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City of Beatrice v. Meints

Court of Appeals of Nebraska

May 14, 2013

City of Beatrice, State of Nebraska, appellee,
v.
Daniel A. Meints, appellant.

Appeal from the District Court for Gage County, Daniel E. Bryan, Jr., Judge, on appeal thereto from the County Court for Gage County, Steven B. Timm, Judge. Judgment of District Court affirmed.

Terry K. Barber, of Barber & Barber, P.C., L.L.O., for appellant.

Gregory A. Butcher, Beatrice City Attorney, for appellee.

Sievers, Pirtle, and Riedmann, Judges.

1. Ordinances: Judicial Notice: Appeal and Error. An appellate court will not take judicial notice of an ordinance not in the record but assumes that a valid ordinance creating the offense charged exists, that the evidence sustains the findings of the trial court, and that the sentence is within the limits set by the ordinance.

2. Rules of the Supreme Court: Records: Appeal and Error. Neb. Ct. R. App. P. § 2-104(C) allows any party to file a supplemental transcript prior to the day the case is submitted to the court.

3. Ordinances: Records: Appeal and Error. An appellant satisfies his responsibility of including an ordinance in the record by requesting that a copy of the ordinance be included in the transcript prepared by the clerk of the county court.

4. Constitutional Law: Ordinances: Appeal and Error. The constitutionality of an ordinance presents a question of law, in which an appellate court is obligated to reach a conclusion independent of the decision reached by the court below.

5. Criminal Law: Convictions: Evidence: Appeal and Error. A conviction is supported by sufficient evidence if a rational trier of fact could have found the essential elements of the crime based on the evidence, viewed in the light most favorable to the prosecution.

6. Judgments: Appeal and Error. An appellate court will not disturb the factual findings of the trial court unless they are clearly wrong.

7. __: __. When reviewing a question of law, an appellate court must reach a conclusion independently of the trial court.

8. Municipal Corporations: Statutes: Appeal and Error. Because a municipal code is a legislative enactment, an appellate court analyzes it using the rules of statutory analysis.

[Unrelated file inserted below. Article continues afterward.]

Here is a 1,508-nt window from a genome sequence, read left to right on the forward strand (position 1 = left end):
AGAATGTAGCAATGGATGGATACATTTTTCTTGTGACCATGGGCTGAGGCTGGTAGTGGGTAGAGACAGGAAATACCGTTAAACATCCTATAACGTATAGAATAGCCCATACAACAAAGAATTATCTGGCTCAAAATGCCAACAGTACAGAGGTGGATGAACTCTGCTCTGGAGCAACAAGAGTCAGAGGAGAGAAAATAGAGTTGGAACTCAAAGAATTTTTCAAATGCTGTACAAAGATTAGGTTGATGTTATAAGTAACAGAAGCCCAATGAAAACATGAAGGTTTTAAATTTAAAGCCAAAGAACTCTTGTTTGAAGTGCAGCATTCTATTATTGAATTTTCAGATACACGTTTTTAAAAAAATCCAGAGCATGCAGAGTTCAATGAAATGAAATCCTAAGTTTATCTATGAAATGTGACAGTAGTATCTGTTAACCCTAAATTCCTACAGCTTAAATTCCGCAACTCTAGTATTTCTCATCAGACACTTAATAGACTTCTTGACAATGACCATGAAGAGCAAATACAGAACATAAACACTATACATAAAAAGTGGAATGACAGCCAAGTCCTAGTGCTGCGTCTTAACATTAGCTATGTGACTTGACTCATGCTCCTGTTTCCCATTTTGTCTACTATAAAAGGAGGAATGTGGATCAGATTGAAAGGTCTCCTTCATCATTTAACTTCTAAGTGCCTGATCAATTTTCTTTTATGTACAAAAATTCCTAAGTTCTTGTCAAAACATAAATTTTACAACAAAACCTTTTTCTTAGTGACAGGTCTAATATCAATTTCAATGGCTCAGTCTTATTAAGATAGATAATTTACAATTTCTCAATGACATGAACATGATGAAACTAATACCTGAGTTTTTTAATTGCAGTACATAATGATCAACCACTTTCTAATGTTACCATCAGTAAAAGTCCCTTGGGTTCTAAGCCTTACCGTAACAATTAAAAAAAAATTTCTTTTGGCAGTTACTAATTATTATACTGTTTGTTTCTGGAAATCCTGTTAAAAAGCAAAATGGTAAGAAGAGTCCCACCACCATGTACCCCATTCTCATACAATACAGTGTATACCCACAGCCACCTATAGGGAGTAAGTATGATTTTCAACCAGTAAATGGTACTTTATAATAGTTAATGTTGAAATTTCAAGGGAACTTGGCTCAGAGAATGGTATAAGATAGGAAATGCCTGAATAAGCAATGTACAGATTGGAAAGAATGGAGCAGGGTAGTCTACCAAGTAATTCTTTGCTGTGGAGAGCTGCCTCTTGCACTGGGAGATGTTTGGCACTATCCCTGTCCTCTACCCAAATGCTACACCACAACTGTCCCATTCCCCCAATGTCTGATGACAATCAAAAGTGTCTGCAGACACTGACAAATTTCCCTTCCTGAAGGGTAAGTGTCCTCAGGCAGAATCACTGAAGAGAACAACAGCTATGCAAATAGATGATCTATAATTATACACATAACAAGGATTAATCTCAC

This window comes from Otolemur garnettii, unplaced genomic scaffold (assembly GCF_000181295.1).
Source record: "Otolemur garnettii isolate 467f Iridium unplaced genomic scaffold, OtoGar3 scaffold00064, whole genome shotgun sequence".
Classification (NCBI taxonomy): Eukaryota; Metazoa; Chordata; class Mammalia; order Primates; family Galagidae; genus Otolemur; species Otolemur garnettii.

9. Statutes: Appeal and Error. The rules of statutory analysis require an appellate court to interpret statutory language according to its plain and ordinary meaning.

10. Statutes. So far as practicable, a court must give effect to the entire language of a statute, reconciling different provisions so that they are consistent, harmonious, and sensible.

11. Statutes: Appeal and Error. An appellate court attempts to give effect to all parts of a statute and avoid rejecting as superfluous or meaningless any word, clause, or sentence.

12. Constitutional Law: Equal Protection: Statutes: Presumptions: Proof. An appellate court presumes that a statute challenged under the Equal Protection Clause is valid, and the burden of establishing the unconstitutionality of the statute is on the one attacking its validity.

[20 Neb.App. 777] 13. Equal Protection. The Equal Protection Clause does not forbid states from classifying people, but it keeps governmental decisionmakers from treating differently persons who are in all relevant aspects alike.

14. __. In equal protection challenges, the court applies different levels of judicial scrutiny to different classifications.

15. __. The court applies a rational basis level of scrutiny to a classification when no fundamental right or suspect classification is involved.

16. __. A state has broad discretion to classify if the classification has a reasonable basis, for example in the areas of economics and social welfare.

17. __. If a rational basis level of scrutiny is appropriate, because a classification does not affect fundamental rights or involve a suspect class, a court will find that a government act is a valid exercise of police power if the act rationally relates to a legitimate governmental purpose.

18. Equal Protection: Motor Vehicles. A classification based on the location of motor vehicle registration is not the type of suspect classification that warrants strict judicial scrutiny.

19. Constitutional Law: Statutes. As a general rule, in a challenge to the overbreadth and vagueness of a law, a court's first task is to analyze overbreadth.

20. Constitutional Law: Criminal Law: Statutes. A statute is void for vagueness if it does not define a criminal offense with sufficient definiteness that ordinary ...


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